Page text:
March 7, 1930

CON

Richard Bedford Bennett (Leader of the Official Opposition)

Conservative (1867-1942)

Hon. R. B. BENNETT (Leader of the Opposition) :

Mr. Speaker, I hardly think that is in order. An order in council cannot be superseded by a treaty; the order in council either must be rescinded or allowed to remain. It cannot be superseded, and the effect of the order in council was to make the Australian treaty applicable to New Zealand. I submit that this subamendment is not in order at all for that reason. The motion is to go into supply; to that motion an amendment has been moved, which amendment is now before the house. The amendment proposes the rescission of an order in council and that immediately thereafter steps be taken to negotiate a treaty. The subamendment is that the order in council will be superseded by a treaty, which of course is nonsense. That is all it is; it cannot be done.

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LIB

Lucien Cannon (Solicitor General of Canada)

Liberal

Hon. LUCIEN CANNON (Solicitor General) :

With all due respect to the hon. leader of the opposition, Mr. Speaker, I think he has given in the concluding remarks which he has just addressed to the chair a definite answer to his opening remarks. The only thing I may say is that certainly "superseded" means the removal of something which now exists by something else and I do not. see much in the point raised by my hon. friend.

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LIB

Charles Avery Dunning (Minister of Finance and Receiver General)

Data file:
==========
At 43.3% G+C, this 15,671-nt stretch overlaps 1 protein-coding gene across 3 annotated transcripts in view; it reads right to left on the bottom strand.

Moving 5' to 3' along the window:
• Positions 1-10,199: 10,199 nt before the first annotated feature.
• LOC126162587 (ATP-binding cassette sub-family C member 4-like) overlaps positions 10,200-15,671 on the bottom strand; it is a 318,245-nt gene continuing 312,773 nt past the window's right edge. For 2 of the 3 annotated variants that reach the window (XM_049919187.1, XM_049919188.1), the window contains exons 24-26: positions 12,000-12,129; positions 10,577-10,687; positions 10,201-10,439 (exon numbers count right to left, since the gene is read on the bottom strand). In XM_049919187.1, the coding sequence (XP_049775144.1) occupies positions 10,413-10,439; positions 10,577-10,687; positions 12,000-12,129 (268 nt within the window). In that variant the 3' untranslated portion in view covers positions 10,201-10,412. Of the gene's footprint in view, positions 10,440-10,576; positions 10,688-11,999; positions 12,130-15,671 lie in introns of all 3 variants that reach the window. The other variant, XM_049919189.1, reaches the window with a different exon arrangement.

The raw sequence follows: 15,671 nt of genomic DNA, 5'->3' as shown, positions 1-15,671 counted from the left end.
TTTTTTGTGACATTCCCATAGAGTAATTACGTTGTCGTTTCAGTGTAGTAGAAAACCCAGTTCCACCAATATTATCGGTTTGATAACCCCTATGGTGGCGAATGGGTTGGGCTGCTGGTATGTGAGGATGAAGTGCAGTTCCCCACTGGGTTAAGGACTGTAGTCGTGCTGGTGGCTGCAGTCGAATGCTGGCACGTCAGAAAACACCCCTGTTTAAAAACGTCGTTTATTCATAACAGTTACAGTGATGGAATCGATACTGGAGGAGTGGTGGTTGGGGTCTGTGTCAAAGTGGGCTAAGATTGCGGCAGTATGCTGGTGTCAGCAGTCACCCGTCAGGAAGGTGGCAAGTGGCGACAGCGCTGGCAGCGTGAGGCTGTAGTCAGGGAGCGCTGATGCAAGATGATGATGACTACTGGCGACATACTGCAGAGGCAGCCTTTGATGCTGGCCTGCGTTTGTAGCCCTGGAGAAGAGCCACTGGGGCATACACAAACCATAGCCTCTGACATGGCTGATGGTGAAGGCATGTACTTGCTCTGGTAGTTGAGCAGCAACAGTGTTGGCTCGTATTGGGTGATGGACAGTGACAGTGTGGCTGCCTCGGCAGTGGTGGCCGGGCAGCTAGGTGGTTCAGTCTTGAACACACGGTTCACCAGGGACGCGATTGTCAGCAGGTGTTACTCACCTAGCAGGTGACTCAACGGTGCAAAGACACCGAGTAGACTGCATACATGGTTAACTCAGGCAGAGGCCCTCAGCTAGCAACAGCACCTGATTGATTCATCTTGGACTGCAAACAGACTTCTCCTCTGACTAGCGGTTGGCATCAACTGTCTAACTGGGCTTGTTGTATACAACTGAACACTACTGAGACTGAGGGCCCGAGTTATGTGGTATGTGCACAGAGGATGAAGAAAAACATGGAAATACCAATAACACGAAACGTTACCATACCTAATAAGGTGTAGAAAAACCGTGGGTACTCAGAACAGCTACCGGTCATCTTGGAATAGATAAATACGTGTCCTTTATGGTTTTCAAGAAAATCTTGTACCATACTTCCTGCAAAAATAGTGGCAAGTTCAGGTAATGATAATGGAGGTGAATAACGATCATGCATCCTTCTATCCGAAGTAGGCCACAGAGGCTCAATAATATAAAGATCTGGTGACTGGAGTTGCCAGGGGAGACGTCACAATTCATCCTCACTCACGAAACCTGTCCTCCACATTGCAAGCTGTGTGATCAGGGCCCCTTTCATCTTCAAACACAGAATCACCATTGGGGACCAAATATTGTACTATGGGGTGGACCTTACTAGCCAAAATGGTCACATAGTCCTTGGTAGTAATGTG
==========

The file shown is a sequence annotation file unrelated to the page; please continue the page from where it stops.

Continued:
Liberal

Mr. DUNNING:

If the intention were to

do what my hon. friend indicates then he would be right, but that is not the intention of the government. The intention of the government is not to rescind the order in council forthwith, but we agree that it is desirable that the order in council, as soon as possible, should be superseded by a definite treaty, and we must negotiate in order to be able to make such a treaty.

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LIB

Hewitt Bostock (Speaker of the Senate)

Liberal

Mr. SPEAKER:

In my view the point of order is not well taken.

Australian Treaty-Mr. Stirling

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CON

Grote Stirling

Conservative (1867-1942)

Mr. GROTE STIRLING (Yale):

Mr. Speaker, I desire to offer a few remarks on this question of the New Zealand order in council, as one who in the debate during the session of 1925 and in subsequent debates on this question endeavoured to point out, as did my colleagues, the dire results which we foresaw must follow with regard to one of the most important branches of the agricultural industry in this country if this trade arrangement with our sister dominion were carried through. However, in spite of the representations which we endeavoured to make on those occasions, the government forced through the terms of this treaty and extended them to our sister dominion of New Zealand. We then understood that such action was not sought by New Zealand, and this is the first occasion on which I have ever heard that New Zealand did seek those benefits.